Alpha centrality

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In graph theory and social network analysis, alpha centrality is a measure of centrality of nodes within a graph. It is an adaptation of eigenvector centrality with the addition that nodes are imbued with importance from external sources.

Definition[edit]

Given a graph with adjacency matrix the alpha centrality is defined as follows:

where is the external importance given to node , and is a parameter.[1]

Motivation[edit]

To understand alpha centrality one must first understand Eigenvector Centrality. An intuitive process to compute eigenvector centrality is to give every node a starting random positive amount of influence. Each node then splits its influence evenly and divides it amongst its outward neighbors, receiving from its inward neighbors in kind. This process repeats until everyone is giving out as much as they're taking in and the system has reached steady state. The amount of influence they have at this steady state is their eigenvector centrality. Computationally this process is called the power method. We know that this process has converged when the vector of influence changes only by a constant as follows.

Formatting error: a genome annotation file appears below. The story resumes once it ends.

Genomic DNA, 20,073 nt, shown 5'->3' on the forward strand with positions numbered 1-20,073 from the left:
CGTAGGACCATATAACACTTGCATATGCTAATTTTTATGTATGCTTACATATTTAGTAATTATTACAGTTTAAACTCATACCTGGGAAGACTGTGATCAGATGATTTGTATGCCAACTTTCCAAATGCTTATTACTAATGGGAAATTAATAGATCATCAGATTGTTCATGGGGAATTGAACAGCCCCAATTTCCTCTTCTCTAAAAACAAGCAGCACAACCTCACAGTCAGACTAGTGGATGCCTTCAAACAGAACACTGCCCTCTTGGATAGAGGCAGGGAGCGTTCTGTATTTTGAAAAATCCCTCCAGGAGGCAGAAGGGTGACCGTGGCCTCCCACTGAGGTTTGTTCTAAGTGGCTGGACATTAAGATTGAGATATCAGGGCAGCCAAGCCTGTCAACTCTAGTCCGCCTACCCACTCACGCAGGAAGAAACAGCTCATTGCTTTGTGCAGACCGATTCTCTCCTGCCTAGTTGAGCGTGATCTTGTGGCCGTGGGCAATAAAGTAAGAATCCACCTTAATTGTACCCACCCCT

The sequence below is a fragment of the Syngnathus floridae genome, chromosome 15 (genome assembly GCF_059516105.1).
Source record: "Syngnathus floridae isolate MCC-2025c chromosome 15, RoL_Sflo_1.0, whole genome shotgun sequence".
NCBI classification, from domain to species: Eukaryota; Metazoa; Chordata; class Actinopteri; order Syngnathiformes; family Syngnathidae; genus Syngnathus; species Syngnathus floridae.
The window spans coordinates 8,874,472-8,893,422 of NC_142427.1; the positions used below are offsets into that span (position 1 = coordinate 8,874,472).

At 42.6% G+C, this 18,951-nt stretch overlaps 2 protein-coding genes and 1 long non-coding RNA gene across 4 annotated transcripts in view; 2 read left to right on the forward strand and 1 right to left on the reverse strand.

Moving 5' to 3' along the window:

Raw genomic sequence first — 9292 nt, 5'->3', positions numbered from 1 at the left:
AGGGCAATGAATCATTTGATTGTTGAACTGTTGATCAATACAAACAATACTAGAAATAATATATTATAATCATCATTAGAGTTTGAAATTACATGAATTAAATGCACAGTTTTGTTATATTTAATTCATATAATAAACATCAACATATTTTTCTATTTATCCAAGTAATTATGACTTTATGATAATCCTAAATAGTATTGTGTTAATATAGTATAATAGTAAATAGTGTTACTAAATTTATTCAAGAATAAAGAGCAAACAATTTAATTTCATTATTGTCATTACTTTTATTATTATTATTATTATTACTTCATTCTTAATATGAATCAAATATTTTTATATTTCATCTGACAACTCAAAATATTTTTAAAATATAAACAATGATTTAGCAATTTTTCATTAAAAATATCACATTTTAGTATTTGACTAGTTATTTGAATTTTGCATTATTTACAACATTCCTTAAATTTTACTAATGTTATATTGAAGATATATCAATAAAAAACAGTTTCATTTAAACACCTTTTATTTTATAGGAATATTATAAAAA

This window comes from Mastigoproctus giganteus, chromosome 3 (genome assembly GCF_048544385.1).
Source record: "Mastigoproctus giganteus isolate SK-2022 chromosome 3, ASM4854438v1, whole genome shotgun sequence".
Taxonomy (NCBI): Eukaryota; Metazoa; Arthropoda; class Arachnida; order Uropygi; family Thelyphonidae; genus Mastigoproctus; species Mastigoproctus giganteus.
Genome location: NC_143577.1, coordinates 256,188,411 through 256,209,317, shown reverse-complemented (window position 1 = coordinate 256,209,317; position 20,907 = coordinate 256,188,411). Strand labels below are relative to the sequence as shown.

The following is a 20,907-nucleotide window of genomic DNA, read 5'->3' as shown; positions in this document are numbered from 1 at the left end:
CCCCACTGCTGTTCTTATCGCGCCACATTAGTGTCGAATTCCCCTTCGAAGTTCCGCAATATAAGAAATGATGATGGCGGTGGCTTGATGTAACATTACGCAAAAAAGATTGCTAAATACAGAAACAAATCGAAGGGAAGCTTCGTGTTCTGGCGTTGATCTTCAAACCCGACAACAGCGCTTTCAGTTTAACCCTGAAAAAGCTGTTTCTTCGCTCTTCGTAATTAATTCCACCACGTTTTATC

Where is the amount of influence that node carries, is the adjacency matrix and happens to be the principal eigenvalue (although this is not terribly important here).

Alpha centrality enhances this process by allowing nodes to have external sources of influence. The amount of influence that node receives at every round is encoded in . The process described above should now stop when

Where is a constant that trades off the importance of external influence against the importance of connection. When only the external influence matters. When is very large then only the connectivity matters, i.e. we reduce to the eigenvector centrality case.

Rather than perform the iteration described above we can solve this system for , obtaining the following equation:

Applications[edit]

Alpha centrality is implemented in igraph library for network analysis and visualization.[2]

See also[edit]

Notes and references[edit]